When the event known as Paddle the Navesink Day returns for a fifth edition this Saturday, September 12, the rain-or-shine, late-summer “free community-wide celebration” will once again represent a unique convergence of local businesses, boating clubs and nonprofit organizations that’s hands-on, oars-in, and ready to make a believer of anyone who might have taken the river’s charms for granted.
It’s being branded by the Red Bank Public Library as “a dynamic series of discussions exploring race, cultural identity and class in the context of literary works,” and it’s presented under the title Let’s Talk About Race — the kind of call to action that often causes many otherwise well-intentioned souls to want to talk about anything else. But frank talk and community engagement have always been specialties of Gilda Rogers, whose old Frank Talk Art Bistro and Bookstore was the storefront setting for an expansive schedule of activities that ranged from personal appearances by famous writers, live jazz sets and civic debates, to pie-tastings, yoga classes, hair stylings, and invitations to share your favorite old record albums and dance.
Beginning this Wednesday evening, August 26 and continuing a once-monthly schedule through mid-November, Rogers serves as host, curator and moderator for a slate of free events in which “guest speakers and compelling mixed media will support the theme of these discussions” — offerings for which the author, activist, educator (Brookdale Community College, Red Bank Regional) and founder of Frank Talk Multimedia Network promises an open and honest dialogue.
A second-floor reading room at the Red Bank Public Library is the setting for this Saturday’s River Read poetry-‘n-whatnot jam. (Photo by John T. Ward. Click to enlarge.)
In true hermit crab fashion, it’s a native offering that’s skittered from venue to venue around town – with past homes having included the Dublin House Pub, No Joe’s Café and the now-defunct Frank Talk on Shrewsbury Avenue.
But when the poetry event known as River Read: Words by the Navesink sets up shop this Saturday morning at the Red Bank Public Library, it will mark a welcome return for the monthly series that was unfortunately evicted from that riverview roost when the library was temporarily forced to cancel its Saturday programming.
Press release from Red Bank Mayor’s Ball Committee
Mayor Pat Menna is honoring three of his predecessors — and inviting the community — to the first annual Red Bank Mayor’s Charity Ball, scheduled for May 1st at The Oyster Point Hotel.
“Our committee is planning a great event and a fun evening, celebrating all things Red Bank,” noted the mayor. “We are fortunate to have three former mayors — Judge Benedict Nicosia, Assemblyman Michael Arnone and Mayor Edward McKenna — still here in the area, and we will be honoring them for their public service.”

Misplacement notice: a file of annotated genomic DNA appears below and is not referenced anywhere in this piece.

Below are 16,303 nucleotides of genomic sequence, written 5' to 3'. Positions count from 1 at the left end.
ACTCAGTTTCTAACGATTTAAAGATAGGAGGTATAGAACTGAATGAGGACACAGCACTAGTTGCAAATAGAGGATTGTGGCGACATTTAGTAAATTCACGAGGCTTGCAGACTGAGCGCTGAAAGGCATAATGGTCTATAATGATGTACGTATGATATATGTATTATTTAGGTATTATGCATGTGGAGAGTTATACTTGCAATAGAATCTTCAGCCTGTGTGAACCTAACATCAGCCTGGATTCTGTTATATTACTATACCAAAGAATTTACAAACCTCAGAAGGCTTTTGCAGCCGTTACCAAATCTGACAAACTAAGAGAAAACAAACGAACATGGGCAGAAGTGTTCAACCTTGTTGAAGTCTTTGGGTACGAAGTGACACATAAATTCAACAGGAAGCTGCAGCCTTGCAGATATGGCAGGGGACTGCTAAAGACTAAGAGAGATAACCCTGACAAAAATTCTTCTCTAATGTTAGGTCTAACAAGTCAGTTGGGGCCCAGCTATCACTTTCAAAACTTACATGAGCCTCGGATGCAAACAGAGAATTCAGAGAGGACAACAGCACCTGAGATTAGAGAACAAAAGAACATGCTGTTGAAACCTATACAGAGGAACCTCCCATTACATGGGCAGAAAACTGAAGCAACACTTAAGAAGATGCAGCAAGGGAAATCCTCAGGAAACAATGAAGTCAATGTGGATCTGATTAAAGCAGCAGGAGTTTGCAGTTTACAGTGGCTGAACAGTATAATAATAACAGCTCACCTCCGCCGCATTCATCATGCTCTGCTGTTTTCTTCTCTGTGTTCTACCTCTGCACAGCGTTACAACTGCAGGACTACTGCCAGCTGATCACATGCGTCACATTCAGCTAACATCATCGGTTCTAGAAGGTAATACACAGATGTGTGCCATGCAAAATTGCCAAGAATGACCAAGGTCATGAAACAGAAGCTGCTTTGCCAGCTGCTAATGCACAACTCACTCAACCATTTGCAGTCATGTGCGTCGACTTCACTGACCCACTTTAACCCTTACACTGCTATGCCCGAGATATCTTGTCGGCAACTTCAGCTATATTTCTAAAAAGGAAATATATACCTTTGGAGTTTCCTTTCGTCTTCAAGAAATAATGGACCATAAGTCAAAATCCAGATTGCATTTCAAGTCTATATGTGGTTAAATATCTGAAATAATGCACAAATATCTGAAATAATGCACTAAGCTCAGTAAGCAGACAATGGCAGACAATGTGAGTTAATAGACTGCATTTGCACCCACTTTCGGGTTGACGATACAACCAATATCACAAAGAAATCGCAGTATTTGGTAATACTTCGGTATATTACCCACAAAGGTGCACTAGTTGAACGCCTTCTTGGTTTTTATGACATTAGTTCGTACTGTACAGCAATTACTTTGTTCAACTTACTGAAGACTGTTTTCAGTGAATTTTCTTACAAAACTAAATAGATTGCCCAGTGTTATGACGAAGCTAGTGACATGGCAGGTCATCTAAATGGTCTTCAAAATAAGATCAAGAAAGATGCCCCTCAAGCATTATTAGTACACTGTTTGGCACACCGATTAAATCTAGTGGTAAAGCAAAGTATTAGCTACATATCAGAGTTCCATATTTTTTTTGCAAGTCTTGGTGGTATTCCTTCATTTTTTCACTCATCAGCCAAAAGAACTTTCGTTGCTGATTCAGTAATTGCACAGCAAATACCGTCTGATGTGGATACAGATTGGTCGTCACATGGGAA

Other honorees include Red Bank RiverCenter, which will receive the Outstanding Community Service Award; the Two River Theater, the Cultural and Arts Award; Gerry Eisner, the Historical Legacy Award; Downtown Investors, the Urban Development Award; and Seals Eastern, the Manufacturing and Technology Award.
It was about a year ago that the nonprofit Foundation for the Red Bank Public Library — in an effort to re-stabilize the beleaguered biblioteque during a challenging interlude in its long history — uncorked a fundraising vehicle of rare and winning vintage: a Wine Tasting Benefit that paired the holiday-season recommendations of Rumson’s own “Cork Maven” Kristi Nero with the complementary curd suggestions of Cheese Cave proprietor Stephen Catania.
On Tuesday, November 11, the festive sounds of popping and pouring will reverberate throughout the normally hushed corners of the historic Eisner Library building, when the Wine Tasting event returns for a second annual edition. Scheduled to run between 7 and 9:30 pm, the event will spotlight a selection of Faustini Wines from the winery’s Red Bank tasting room, in happy partnership with artisanal cheeses from the borough-based Cave. Also on hand will be hors d’oeuvres, sweets, a 50/50 raffle and locally sourced live music.
After a preview party Friday evening, the two-day Red Bank Public Library book sale gets underway Saturday morning. Below, ‘The City and the Shore’ come alive as graphic artist Mike Quon open an exhibit of his works at Middletown Library.
September means time for a shout-out to the Red Bank Public Library — and, rather than shushing some of the more enthusiastic shouters, the Friends of the Red Bank Public Library are encouraging all citizens of the greater Green to come out to support this community resource during a used book sale that stands among the area’s most anticipated such annual events.
Much more than just a casual card-table-and-cashbox affair, the sale kicks off with a special preview party at the library on Friday evening, when, for an admission charge of $25 (free to member Friends), attendees can enjoy first dibs on the selection of books, CDs, DVDs and more — as well as wine, appetizers, raffles and a performance by Red Bank’s own jazz legend trio, the Al Wright Unit.
Press release from Red Bank Regional High School
Each Sunday, area residents flock to the Galleria parking lot to pick the fresh produce at the farmers’ market. Few among the shoppers realize that a similar scene once played out down the road at Marine Park, where boats carried in fruits and vegetables straight from New York City’s markets in the days when Red Bank was an operating port.
That was the memory of 97- year-old Anthony Trufolo, a former Red Bank High School teacher, as recorded by 17 year-old Red Bank resident Kayla Williams, a rising senior at Red Bank Regional High School.
Kayla spent a good part of her summer vacation interviewing and recording the memories of other senior Red Bank residents, in collaboration with the Red Bank Library’s on-going oral history project. She volunteered to participate as she thought it would be interesting and fun. She found it to be all that and, in her words, “just amazing.”